Compassion builds the bridges we need
With so much war and conflict on this planet – and in our country – those in negotiations and peacekeeping can learn from Mandela’s intricate and sensitive footwork during the most delicate time in our country’s history. He was indeed a master negotiator, using compassion for and understanding of both sides to build the bridge towards our new nation.
Surely his life could inspire anyone to rise above the self-interest of polarities, to move beyond intellectual justifications for violence or recompense and find the human needs and creative solutions beyond the differences.
How did Madiba qualify himself as “quite possibly the most unanimously admired head of state in history”? How was he moulded and grown in the silence and contemplation in captivity?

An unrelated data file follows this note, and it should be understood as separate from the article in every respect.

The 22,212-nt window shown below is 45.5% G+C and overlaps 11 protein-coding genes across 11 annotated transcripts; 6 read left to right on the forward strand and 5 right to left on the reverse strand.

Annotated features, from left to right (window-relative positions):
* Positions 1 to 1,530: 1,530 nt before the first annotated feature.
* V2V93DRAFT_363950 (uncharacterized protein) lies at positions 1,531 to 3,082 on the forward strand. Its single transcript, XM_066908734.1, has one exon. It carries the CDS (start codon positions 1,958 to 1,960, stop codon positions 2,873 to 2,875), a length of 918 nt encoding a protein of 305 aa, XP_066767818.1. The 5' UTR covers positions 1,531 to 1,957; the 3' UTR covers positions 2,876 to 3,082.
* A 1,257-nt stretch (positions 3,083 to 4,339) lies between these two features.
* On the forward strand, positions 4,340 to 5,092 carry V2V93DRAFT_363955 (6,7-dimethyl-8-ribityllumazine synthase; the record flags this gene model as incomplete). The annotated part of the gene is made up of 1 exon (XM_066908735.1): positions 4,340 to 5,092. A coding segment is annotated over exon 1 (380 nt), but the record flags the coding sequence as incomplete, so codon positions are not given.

Taking the long view
“Prison had taught him to take the long view and preserve his self-control.” After 27 years he looks back and calls his time inside “an opportunity which is also very rewarding,” and expresses gratitude for those who “did everything to try and make you as happy as possible.”
Planet-wide the old is falling away. Injustice is coming up to the light at the rate of knots. Chaos proceeds a new order. Letting go of what is familiar is the new skill which we all need to hone. Even here Madiba showed us how.